May 20, 2024

Harre farm family growing

NASHVILLE, Ill. — Nick Harre wasn’t able to do his morning chores on Nov. 2.

“My alarm went off at 4:30 a.m. and Andrea was standing there and she said, ‘I don’t think you better go,’ so we went to the hospital,” he said.

Lane wasn’t due to make an appearance for another week, but he arrived in quick fashion, just over an hour after Andrea and Nick got to the hospital. The newest addition to the Harre family weighed 8 pounds and 1 ounce.

Lane was welcomed home by big brother Declan, 3.

“He’s a little heavier than Declan was when he was born and he has a little more hair than Declan had,” Nick said.

Declan has taken the new arrival in stride, with some reassurance needed from mom and dad.

“He gets it. For him, it’s been more of an independence thing. There are things he’s been doing by himself for several months now, and now that the baby’s here, he wants mom and dad’s help,” Nick said.

It was a busy week, that first week in November.

“We finished everything on Nov. 3 or 4. We had corn left and double-crop beans. The double crops came on in a hurry. They ripened really quick. They weren’t ready to call it quits, but between the drought and then the one frost we had, their lives got cut short. It was about the earliest that double crops have been ready,” Nick said.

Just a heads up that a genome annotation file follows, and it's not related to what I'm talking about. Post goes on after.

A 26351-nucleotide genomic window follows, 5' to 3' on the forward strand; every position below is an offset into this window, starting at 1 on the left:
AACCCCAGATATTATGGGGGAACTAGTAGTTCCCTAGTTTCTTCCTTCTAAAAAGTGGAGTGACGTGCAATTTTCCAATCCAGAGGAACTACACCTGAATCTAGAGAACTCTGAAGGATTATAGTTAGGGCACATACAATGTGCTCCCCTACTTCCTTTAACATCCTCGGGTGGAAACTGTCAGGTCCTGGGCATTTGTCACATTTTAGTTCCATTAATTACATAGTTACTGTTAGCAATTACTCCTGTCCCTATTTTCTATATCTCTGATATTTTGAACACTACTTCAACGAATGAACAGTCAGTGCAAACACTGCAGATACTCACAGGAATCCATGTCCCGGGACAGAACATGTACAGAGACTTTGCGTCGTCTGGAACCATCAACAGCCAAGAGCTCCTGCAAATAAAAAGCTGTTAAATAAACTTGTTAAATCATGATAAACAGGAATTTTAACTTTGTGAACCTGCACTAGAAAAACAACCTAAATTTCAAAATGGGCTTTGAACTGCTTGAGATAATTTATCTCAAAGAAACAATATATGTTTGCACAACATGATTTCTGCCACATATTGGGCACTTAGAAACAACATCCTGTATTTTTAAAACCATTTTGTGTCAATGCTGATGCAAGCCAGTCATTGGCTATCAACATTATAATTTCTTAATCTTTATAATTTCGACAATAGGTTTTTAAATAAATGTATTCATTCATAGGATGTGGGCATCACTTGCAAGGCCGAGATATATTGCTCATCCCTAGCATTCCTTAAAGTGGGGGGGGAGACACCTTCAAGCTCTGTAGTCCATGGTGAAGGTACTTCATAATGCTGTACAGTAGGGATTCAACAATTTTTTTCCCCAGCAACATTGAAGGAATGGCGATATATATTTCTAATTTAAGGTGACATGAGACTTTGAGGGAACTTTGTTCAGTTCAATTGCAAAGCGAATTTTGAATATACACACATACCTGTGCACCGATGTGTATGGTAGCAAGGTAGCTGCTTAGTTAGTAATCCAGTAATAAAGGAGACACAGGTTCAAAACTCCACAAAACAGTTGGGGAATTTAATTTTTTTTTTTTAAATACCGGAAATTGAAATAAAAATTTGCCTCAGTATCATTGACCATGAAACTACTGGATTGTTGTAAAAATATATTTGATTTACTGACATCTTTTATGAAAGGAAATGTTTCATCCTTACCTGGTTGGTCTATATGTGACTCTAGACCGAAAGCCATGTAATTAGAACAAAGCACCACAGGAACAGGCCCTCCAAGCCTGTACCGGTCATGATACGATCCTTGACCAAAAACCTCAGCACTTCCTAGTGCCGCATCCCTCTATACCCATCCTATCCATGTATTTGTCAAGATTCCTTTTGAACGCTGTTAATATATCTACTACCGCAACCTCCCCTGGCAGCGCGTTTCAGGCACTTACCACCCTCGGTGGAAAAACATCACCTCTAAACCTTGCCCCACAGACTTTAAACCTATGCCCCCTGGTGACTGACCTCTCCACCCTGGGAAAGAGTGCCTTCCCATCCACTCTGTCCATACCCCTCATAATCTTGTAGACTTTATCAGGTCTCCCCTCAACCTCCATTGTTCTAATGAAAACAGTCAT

He said the yield on the double-crop beans was less than great.

“I think they had a lot of potential. There were actually quite a few beans. They were just really small. Early on in the year, things were shaping up where it was going to be a pretty good crop, but the second half of their lives was not good,” he said.

On the bright side, the Harres finished corn harvest and that crop came in better than expected.

“The corn shook out. It surprised a lot of people. If not for last year, which was great, this year would have been close to setting a record for us on corn. It wasn’t as good as last year, but it was still phenomenal,” Nick said.

Haying is done for the year, with the sixth cutting of hay not materializing. But Nick found a way to make what would have been the sixth cutting work.

“One of the fields next to the pasture, I put up a fence around it and so we have cows out there grazing it right now. There still is some feed there, not enough to make it worth getting everything out and mowing and chopping it, but they are getting something out of it still,” he said.

In the barns, calving has picked up and work on the old freestall barn is complete.

“We got the flush system installed in that and part of that barn was converted to a hospital pen and a maternity pen,” Nick said.

While milk production picks up as the weather gets cooler, calving can put a temporary slowdown on production.

“The weather would favor more milk right now, but it depends on where the cows are at. As the cows get closer to their dry period, they tend to taper off in production. Then, when a cow calves, they don’t hit their peak milk until a little further into their lactation,” Nick said.

“When you have a lot of cows who are just about dry and about to calve and ones that have just calved, you are dealing with their natural cycle, as well.”

Jeannine Otto

Jeannine Otto

Field Editor